Weston construction to start on schedule

Weston House is fenced off in preparation for renovations to the future admissions building. Christian Ruhl/Photo Editor
Weston House is fenced off in preparation for renovations to the future admissions building. Christian Ruhl/Photo Editor

The College began preliminary construction on Weston House, where the offices of admission and financial aid will move next year.

The current work is mostly preparation for December, when construction is set to begin in earnest. The renovations will take about a year to complete, which should allow the admissions staff time to move to Weston House in December 2015, after it finishes processing early admission applications. The work will temporarily reduce the number of parking spots available and force tours to circumvent the construction

Now, the Office of Admission is located in Bascom House and the Office of Financial Aid is located in Hopkins Hall. Bascom House, built as a student residence, cannot meet the needs of Admission as well as Weston will be able to.

“Currently, the conference room where we spend a lot of our time does not have enough seating for our entire staff. When you have a visitor like the President [Falk] who has to sit on an extra chair up against the wall, that’s a problem in my mind,” Director of Admission Richard Nesbitt ’74 said.

The office space in Weston will also be built to accommodate Admission’s increasing reliance on technology. The space is designed to allow the staff to use Skype and other forms of electronic communication to interview students and communicate with directors and counselors when they visit high schools throughout the country. The first floor will serve as a reception area and the receptionist will be trained to answer questions regarding both admissions and financial aid. Admission will have its offices on the second floor and Financial Aid will have its offices and its own reception area on the third floor. The building will provide room for both the professional and support staff. Weston will also feature a larger space for in which Admission can hold information sessions.

“Bascom House does not have sufficient parking when we have big groups visit campus in the summer and weekends in the fall and spring. And we often have to move information sessions to Bronfman or Wege [Auditorium] to accommodate the kinds of traffic we might see. There could be several hundreds of people passing through in [the] height of the summer, and we don’t have the space, parking or restroom facilities for that. That’s not shedding the best light on Williams College,” Nesbitt said.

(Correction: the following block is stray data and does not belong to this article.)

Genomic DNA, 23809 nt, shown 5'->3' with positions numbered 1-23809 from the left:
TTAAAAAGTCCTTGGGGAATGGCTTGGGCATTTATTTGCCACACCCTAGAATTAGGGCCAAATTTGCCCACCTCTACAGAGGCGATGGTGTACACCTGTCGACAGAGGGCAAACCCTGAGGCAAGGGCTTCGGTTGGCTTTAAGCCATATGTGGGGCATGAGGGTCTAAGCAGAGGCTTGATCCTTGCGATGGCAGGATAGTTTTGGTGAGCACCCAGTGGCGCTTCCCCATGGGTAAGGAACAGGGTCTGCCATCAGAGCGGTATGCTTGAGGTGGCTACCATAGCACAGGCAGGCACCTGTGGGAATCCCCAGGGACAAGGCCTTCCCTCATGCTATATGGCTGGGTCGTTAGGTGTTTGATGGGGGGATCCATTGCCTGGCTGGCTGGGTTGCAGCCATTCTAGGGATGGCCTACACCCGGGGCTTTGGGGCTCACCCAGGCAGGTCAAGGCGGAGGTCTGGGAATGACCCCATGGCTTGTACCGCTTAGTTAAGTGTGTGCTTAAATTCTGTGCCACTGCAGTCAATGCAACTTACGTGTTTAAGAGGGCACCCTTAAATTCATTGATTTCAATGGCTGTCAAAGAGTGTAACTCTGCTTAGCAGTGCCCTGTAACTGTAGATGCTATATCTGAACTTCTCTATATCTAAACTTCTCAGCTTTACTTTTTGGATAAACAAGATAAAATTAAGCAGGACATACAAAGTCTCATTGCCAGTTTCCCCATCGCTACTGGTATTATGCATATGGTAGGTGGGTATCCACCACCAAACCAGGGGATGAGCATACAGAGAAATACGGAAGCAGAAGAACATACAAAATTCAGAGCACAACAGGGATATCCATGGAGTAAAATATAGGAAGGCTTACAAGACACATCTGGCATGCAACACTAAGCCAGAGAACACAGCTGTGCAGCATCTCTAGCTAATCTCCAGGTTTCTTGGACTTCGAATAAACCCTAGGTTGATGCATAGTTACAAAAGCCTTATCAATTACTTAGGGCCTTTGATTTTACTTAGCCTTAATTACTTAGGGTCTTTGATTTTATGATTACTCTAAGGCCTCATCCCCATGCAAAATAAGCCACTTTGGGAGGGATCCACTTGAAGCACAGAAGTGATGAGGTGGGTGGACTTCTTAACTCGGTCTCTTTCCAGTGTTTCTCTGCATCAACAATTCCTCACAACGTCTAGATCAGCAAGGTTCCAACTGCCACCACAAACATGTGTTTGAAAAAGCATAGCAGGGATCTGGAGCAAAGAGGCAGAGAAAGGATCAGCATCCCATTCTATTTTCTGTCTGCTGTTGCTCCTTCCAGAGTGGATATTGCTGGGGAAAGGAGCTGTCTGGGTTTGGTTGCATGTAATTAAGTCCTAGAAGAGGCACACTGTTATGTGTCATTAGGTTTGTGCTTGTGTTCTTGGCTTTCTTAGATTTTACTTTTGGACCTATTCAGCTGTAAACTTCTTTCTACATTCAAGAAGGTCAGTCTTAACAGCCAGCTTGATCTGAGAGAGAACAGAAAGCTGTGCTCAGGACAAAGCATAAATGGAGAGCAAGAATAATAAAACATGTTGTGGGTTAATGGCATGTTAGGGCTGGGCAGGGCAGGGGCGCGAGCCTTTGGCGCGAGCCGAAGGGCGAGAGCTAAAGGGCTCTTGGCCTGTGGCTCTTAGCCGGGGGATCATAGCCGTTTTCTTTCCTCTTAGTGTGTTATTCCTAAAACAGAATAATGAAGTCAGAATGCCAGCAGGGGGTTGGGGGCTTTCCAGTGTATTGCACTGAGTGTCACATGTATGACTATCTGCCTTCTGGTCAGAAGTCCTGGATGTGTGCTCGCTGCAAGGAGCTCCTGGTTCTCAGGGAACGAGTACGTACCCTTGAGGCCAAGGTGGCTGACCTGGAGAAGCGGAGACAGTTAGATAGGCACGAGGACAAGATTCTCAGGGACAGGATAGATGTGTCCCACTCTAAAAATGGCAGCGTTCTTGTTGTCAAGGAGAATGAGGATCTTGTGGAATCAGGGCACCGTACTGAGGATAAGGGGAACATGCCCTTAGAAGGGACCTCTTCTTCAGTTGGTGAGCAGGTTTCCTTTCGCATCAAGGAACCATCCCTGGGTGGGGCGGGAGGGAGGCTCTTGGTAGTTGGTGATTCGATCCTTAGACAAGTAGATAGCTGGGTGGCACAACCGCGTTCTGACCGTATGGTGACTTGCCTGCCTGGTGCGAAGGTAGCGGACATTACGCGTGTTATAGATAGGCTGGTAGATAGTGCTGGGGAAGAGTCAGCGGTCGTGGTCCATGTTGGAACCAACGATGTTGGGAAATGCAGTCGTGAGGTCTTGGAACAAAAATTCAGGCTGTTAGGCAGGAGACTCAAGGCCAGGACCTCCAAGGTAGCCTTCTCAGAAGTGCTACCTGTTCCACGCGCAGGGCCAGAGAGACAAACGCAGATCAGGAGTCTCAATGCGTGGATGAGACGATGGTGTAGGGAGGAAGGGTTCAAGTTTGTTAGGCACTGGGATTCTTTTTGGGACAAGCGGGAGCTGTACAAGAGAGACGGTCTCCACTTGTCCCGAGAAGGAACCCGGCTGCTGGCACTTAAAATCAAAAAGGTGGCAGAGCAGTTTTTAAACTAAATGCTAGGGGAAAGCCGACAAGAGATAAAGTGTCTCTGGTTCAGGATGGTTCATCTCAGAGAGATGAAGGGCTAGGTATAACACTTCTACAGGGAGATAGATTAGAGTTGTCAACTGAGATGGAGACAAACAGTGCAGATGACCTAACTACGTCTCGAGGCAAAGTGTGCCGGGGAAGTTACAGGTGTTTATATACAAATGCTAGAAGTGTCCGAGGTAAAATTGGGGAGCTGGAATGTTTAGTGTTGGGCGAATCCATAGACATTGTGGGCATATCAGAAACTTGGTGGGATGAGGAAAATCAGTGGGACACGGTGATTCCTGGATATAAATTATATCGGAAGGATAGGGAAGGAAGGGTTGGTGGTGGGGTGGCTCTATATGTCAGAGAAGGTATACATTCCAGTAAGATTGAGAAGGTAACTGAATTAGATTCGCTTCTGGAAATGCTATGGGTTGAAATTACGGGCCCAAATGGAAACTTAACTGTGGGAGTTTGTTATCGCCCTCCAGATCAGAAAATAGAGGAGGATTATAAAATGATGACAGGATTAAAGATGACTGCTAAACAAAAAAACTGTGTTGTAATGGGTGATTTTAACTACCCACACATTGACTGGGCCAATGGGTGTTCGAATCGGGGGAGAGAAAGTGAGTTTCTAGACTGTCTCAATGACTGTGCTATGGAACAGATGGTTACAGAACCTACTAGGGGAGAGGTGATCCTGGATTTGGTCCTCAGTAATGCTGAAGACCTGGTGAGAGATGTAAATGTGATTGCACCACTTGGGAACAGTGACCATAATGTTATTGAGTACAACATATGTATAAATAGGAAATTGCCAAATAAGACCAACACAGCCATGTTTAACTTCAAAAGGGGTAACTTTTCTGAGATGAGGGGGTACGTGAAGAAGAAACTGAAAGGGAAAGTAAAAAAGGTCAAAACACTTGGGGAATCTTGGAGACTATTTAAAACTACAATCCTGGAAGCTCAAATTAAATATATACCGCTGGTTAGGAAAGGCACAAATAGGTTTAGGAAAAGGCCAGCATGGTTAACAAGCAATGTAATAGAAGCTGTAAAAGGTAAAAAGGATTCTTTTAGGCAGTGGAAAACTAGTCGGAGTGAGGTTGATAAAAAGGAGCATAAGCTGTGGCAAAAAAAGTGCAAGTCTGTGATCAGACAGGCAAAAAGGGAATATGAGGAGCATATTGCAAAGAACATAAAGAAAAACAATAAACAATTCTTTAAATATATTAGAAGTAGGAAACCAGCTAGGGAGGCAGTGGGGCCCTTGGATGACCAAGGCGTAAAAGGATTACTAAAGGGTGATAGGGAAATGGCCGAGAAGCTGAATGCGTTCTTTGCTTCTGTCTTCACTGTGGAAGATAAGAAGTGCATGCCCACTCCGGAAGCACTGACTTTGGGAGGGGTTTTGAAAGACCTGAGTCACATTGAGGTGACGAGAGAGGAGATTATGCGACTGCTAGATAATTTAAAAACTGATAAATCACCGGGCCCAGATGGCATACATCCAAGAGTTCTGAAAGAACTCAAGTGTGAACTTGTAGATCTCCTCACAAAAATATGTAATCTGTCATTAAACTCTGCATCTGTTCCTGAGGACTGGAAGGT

“The idea of Weston is to create a space to accommodate large groups. The presentation room will hold up to 100 people and the building is closer to Bronfman and Wege,” Nesbitt said.

Weston is a better location for the admission and financial aid offices for several reasons.  It’s closer to most buildings campus tours go visit and has a visible presence on Main Street, whereas Bascom is set off of on Stetson Court.

“Bascom is not terribly close to Main Street, it’s a little off the beaten path … Weston is a beautiful, stately building that I think will be even more beautiful after this work is done. It will be the gateway to Williams College and reflect the warmth and personality of the College to create a strong first impression,” Nesbitt said.

Nesbitt also believes co-housing the admission and financial aid offices is a logical change.

“We want to emphasize affordability to families. Also, current students will be coming in and out [of the Office of Financial Aid]. That’s an important opportunity for prospective students to see and interact with current students,” Nesbitt said.

Before the College moved Admission to Bascom House, its offices were in Mather House, a space that Nesbitt was smaller and more problematic than Bascom. Admission moved to Bascom in mid-June of 2002 as Mather House needed to be moved for the construction of the ’62 Center for Theatre and Dance, which began in the fall of 2002. Bascom was intended to be a temporary office space that Admission would occupy for about five years. The College did some work on Bascom but its features are still more indicative of a dormitory.

Prior to 2002, Bascom House was the most popular student residence in the housing lottery after co-ops and had room for 19 students, who were most often seniors. According to Steve Klass, vice president for campus life, Bascom House may serve as office swing space for a brief time while the College completes other construction projects, but will return to its original use as a residence hall in the future. Along with the planned Stetson Court dormitory, Bascom House will form a small new quarter for students.